In diagramming the media’s agitprop coverage of “Earth Day’s” “results” (some of which was phoned in ahead of time), Andrew Bolt writes, “global warming is one of those holy causes in which journalists may freely lie, and indeed must and do.”
And perhaps surprisingly, they’re not ashamed to admit it: “Climate Change: Get Over Objectivity, Newspapers” was the headline of an essay which ran in Editor & Publisher in 2007, one of the legacy media’s house organs.
The environmental benefits of economic decline, though real, are fragile, because they are vulnerable to intervention by governments, which, understandably, want to put people back to work and get them buying non-necessities again—through programs intended to revive ordinary consumer spending (which has a big carbon footprint), and through public-investment projects to build new roads and airports (ditto).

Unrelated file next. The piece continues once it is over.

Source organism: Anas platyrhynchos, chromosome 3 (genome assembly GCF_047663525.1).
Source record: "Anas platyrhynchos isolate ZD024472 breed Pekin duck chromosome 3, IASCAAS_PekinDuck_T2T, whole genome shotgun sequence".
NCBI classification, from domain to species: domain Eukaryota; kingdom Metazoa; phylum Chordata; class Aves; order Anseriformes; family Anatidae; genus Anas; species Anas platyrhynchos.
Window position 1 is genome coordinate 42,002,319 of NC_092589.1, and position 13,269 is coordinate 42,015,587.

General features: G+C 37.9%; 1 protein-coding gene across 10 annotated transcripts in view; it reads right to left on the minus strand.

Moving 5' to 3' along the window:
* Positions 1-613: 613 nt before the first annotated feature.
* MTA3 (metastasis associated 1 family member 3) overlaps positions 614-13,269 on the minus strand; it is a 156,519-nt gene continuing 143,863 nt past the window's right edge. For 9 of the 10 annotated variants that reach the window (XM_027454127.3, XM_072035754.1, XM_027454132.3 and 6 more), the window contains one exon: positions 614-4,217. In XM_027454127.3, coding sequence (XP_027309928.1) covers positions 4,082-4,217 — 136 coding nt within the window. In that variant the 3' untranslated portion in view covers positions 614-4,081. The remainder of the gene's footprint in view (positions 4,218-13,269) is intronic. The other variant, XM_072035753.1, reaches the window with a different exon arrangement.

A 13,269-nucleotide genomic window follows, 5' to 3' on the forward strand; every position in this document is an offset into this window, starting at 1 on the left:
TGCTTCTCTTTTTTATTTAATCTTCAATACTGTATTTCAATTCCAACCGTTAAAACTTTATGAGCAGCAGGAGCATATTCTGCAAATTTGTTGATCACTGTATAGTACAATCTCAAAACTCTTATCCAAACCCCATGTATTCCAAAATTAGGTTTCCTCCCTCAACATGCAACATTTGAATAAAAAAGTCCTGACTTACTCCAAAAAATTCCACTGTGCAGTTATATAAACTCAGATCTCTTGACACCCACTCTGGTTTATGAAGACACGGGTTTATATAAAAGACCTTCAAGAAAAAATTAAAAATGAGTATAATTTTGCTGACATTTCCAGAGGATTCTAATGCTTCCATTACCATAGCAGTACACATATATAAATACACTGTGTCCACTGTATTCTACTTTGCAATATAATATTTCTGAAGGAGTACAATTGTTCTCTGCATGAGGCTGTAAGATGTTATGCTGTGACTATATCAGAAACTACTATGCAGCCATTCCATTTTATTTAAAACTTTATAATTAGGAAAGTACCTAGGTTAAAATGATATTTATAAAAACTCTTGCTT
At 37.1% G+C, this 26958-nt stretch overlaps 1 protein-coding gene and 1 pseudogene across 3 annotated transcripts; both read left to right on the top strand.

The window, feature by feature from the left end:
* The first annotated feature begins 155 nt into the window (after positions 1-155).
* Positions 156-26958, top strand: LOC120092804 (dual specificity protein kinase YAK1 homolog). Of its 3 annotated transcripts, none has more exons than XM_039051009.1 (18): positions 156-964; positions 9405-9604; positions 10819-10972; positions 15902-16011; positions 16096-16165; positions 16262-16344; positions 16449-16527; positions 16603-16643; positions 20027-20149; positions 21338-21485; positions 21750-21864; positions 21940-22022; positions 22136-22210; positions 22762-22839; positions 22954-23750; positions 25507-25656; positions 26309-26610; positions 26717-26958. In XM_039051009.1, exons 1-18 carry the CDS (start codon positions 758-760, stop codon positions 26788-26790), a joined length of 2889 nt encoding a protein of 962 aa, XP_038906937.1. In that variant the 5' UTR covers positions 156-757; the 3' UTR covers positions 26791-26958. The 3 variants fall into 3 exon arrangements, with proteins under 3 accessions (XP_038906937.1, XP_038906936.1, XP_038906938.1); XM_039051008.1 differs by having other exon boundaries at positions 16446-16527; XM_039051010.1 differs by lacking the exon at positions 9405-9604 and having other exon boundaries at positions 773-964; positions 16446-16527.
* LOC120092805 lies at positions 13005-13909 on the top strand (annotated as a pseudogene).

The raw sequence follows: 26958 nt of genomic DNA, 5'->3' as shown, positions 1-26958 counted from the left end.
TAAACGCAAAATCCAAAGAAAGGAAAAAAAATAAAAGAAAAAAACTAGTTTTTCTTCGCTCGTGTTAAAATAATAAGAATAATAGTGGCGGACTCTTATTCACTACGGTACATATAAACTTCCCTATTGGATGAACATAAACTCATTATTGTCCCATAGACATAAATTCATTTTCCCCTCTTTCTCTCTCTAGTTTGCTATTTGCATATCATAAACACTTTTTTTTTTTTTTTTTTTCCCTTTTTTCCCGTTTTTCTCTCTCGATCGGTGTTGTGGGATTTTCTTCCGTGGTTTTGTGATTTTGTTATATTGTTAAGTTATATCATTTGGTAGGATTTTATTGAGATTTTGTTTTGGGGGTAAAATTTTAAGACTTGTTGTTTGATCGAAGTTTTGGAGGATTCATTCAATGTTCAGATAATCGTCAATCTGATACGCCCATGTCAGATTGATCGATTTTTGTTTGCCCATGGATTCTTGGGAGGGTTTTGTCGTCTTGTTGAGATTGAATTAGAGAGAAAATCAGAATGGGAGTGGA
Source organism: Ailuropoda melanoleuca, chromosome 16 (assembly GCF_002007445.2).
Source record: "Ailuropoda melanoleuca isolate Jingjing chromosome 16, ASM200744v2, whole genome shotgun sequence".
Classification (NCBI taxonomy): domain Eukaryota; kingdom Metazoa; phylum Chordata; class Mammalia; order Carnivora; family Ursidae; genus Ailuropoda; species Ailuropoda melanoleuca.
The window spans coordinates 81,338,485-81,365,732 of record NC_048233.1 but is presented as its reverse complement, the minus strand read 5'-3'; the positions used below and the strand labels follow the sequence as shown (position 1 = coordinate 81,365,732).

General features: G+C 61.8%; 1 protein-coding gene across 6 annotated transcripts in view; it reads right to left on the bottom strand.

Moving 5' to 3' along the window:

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One beneficial consequence of the ongoing global economic crisis is that it has put a little time back on the carbon clock. Because the climate damage done by greenhouse gases is cumulative, the emissions decrease attributable to the recession has given the world a bit more room to devise a plan that might actually work.
Sort of a deliberate Rendezvous With Scarcity, you might say.